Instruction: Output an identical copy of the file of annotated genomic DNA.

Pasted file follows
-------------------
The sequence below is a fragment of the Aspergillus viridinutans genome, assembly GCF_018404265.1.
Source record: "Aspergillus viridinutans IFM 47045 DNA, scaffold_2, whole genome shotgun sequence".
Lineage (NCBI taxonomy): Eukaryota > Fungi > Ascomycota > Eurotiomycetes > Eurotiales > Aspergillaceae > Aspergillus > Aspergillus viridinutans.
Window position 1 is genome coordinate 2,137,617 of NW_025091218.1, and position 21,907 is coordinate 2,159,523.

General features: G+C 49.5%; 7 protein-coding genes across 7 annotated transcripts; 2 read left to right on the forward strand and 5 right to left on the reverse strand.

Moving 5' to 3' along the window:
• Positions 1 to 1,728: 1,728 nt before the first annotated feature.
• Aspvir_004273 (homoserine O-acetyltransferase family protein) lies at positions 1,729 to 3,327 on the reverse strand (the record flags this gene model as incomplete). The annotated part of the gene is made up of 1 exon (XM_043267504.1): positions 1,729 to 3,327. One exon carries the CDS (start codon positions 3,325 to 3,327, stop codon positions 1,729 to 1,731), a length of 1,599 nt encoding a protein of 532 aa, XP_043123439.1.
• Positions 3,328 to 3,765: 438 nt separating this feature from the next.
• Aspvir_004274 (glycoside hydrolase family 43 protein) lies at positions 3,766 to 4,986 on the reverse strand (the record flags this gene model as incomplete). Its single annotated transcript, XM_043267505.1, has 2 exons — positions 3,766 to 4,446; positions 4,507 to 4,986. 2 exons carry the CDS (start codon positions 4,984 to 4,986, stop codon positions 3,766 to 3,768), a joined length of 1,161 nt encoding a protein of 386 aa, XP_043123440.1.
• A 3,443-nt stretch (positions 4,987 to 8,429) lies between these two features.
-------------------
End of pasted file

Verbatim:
The sequence below is a fragment of the Aspergillus viridinutans genome, assembly GCF_018404265.1.
Source record: "Aspergillus viridinutans IFM 47045 DNA, scaffold_2, whole genome shotgun sequence".
Lineage (NCBI taxonomy): Eukaryota > Fungi > Ascomycota > Eurotiomycetes > Eurotiales > Aspergillaceae > Aspergillus > Aspergillus viridinutans.
Window position 1 is genome coordinate 2,137,617 of NW_025091218.1, and position 21,907 is coordinate 2,159,523.

General features: G+C 49.5%; 7 protein-coding genes across 7 annotated transcripts; 2 read left to right on the forward strand and 5 right to left on the reverse strand.

Moving 5' to 3' along the window:
• Positions 1 to 1,728: 1,728 nt before the first annotated feature.
• Aspvir_004273 (homoserine O-acetyltransferase family protein) lies at positions 1,729 to 3,327 on the reverse strand (the record flags this gene model as incomplete). The annotated part of the gene is made up of 1 exon (XM_043267504.1): positions 1,729 to 3,327. One exon carries the CDS (start codon positions 3,325 to 3,327, stop codon positions 1,729 to 1,731), a length of 1,599 nt encoding a protein of 532 aa, XP_043123439.1.
• Positions 3,328 to 3,765: 438 nt separating this feature from the next.
• Aspvir_004274 (glycoside hydrolase family 43 protein) lies at positions 3,766 to 4,986 on the reverse strand (the record flags this gene model as incomplete). Its single annotated transcript, XM_043267505.1, has 2 exons — positions 3,766 to 4,446; positions 4,507 to 4,986. 2 exons carry the CDS (start codon positions 4,984 to 4,986, stop codon positions 3,766 to 3,768), a joined length of 1,161 nt encoding a protein of 386 aa, XP_043123440.1.
• A 3,443-nt stretch (positions 4,987 to 8,429) lies between these two features.